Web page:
I do not endorse a civil interfaith marriage with a Mormon. Not for you or anyone that is in any position to choose it. The Mormon usually leads life pining for a relationship with eternal promise and despairing that it isn’t happening; often they let themselves slip away from God. The non-Mormon feels constant pressure to convert and becomes annoyed that the problem doesn’t go away. I’ve seen too many problem relationships. If this heartache can be prevented, I advocate preventing it.
Such a marriage does not solve the problem you are facing right now, Jim. It only delays solving it. It will present you every morning with the same dilemma: ask her to surrender hope for an eternal family, get yourself to convert, or dissolve the relationship. Avoiding the question is to choose the first option.
#2 (eternal marriage) can happen if you allow yourself to investigate the religion seriously. This is the path that I advise. Invite the missionaries over for a few lessons and read the Book of Mormon with them. After learning a bit more about the Church and understanding why we believe the things we do, you might find your original notions of Mormonism misplaced. People usually find the missionaries’ lessons much more substantive and credible than they anticipate.
You indicated that you have faith in God, which is essential. Believe that He will answer your prayers, and ask Him whether you should join. Believe that He will give you the desire for eternal family that will lead you to unite with her forever.
Jim, I hope I’ve added some clarity to your dilemma. I hope you can see it from her side as well. Meditate on it and pray for guidance. I know the Lord will answer. He answers my prayers frequently.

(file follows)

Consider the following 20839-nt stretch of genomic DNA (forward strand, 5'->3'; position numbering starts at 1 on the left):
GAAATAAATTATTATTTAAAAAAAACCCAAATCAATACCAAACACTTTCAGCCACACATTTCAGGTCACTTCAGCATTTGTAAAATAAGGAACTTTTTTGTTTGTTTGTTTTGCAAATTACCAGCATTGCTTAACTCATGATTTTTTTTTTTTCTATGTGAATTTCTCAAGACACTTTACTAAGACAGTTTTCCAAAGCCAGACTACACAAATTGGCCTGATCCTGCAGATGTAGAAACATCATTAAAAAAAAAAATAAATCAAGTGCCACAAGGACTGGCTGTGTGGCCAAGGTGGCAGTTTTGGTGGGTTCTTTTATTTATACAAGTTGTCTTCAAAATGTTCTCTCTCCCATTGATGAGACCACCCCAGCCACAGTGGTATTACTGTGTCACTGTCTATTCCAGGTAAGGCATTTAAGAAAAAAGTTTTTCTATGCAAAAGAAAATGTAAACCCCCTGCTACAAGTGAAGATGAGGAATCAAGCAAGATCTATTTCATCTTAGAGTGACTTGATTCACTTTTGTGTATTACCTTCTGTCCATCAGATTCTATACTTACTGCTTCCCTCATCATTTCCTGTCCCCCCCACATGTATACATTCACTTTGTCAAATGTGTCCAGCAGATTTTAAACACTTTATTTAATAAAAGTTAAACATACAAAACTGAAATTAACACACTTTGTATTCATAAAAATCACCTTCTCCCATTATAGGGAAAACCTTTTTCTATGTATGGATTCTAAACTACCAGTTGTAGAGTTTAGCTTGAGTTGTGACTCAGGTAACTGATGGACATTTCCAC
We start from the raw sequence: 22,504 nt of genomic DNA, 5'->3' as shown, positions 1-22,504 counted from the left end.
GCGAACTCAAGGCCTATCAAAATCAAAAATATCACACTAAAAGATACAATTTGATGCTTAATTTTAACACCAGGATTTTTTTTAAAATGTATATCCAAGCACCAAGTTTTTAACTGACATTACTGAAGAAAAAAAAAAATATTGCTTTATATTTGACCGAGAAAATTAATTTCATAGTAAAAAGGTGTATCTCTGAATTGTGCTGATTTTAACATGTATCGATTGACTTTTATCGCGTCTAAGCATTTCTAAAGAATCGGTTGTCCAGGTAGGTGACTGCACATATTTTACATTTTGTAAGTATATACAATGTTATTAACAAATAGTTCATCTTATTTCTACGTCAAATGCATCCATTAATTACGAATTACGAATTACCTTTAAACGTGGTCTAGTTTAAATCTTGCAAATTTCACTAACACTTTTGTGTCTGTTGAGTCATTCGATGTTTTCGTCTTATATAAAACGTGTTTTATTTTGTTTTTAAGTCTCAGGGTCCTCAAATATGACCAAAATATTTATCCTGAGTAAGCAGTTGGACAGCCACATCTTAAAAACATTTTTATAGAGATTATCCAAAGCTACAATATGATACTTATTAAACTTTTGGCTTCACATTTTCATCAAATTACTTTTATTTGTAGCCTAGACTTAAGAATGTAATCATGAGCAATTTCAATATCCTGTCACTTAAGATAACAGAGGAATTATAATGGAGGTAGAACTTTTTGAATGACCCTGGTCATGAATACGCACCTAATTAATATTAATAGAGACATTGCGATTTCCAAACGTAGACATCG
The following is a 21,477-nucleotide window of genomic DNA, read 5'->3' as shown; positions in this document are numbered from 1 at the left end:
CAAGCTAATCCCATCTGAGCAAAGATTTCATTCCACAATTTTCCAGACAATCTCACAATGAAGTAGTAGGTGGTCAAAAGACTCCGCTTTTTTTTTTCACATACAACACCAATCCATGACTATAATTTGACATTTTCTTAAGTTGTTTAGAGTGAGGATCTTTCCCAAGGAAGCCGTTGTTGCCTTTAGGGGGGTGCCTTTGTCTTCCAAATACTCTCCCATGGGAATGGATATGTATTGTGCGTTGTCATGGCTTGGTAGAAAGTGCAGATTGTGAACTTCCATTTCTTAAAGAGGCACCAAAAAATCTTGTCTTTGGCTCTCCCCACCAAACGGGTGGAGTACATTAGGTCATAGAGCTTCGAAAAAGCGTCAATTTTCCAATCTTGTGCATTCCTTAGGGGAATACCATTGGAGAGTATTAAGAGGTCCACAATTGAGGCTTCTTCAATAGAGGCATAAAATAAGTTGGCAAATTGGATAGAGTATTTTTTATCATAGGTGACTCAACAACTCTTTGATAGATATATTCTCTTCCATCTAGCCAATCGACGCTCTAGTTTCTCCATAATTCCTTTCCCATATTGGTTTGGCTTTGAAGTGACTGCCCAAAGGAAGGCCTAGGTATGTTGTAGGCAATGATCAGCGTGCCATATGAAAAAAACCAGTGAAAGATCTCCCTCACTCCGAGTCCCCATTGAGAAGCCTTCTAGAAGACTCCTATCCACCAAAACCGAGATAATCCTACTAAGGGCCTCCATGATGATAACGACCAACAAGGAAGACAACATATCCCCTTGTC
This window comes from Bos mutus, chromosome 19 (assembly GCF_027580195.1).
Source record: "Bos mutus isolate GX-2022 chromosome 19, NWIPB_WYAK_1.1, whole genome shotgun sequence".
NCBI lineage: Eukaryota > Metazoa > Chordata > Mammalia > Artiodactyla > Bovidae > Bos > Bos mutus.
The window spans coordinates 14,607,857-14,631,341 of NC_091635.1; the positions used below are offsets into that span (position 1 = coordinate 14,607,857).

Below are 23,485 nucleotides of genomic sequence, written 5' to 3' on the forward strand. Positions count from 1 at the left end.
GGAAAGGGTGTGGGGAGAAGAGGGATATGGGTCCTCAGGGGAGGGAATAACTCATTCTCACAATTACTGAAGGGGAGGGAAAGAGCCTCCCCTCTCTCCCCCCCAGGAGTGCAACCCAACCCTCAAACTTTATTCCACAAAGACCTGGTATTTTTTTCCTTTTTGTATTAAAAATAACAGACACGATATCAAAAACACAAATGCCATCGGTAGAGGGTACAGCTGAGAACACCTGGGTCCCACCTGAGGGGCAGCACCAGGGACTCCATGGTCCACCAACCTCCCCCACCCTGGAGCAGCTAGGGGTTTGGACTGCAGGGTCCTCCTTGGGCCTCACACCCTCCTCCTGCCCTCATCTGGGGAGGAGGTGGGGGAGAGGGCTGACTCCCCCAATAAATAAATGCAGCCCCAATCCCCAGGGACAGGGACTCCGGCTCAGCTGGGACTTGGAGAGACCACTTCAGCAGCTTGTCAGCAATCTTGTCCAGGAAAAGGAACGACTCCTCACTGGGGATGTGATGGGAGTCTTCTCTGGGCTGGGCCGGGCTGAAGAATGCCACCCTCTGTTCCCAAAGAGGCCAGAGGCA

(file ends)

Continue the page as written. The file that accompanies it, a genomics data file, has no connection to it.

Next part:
I’d also invite you to look around at our website. You might find some more answers there. And you are always welcome to email me directly. In fact, I’d very much like to know what you decide.
The addresses delivered at the most recent general conference (a world-wide meeting of church leaders and members) of The Church of Jesus Christ of Latter-Day Saints were fantastic, as Jan pointed out in her most recent post.
Today, I want to share with you a talk given by Jeffrey R. Holland, one of the 12 apostles. His testimony of the prophet Joseph Smith and the Book of Mormon is powerful. I invite all to listen to this address, “Safety for the Soul”, and ponder what is taught and then study the Book of Mormon for yourself (you can get a free copy by following this link). If you do so with a sincere heart and pray to know, with intent to act, if the book is from God, God will tell you in your heart and mind by the Holy Ghost that it is from Him. The validity of Joseph Smith as one of God’s prophet goes hand in hand with knowing that the Book of Mormon is from God–if the book is from God, the man by whom God brought forth the book must also be of God. Enjoy.
(I have embedded the talk from YouTube and included a link as well if you want the video to load faster.)
Q. What happens to people who die without being taught/accepting baptism in the Church of Jesus Christ of Latter-day Saints?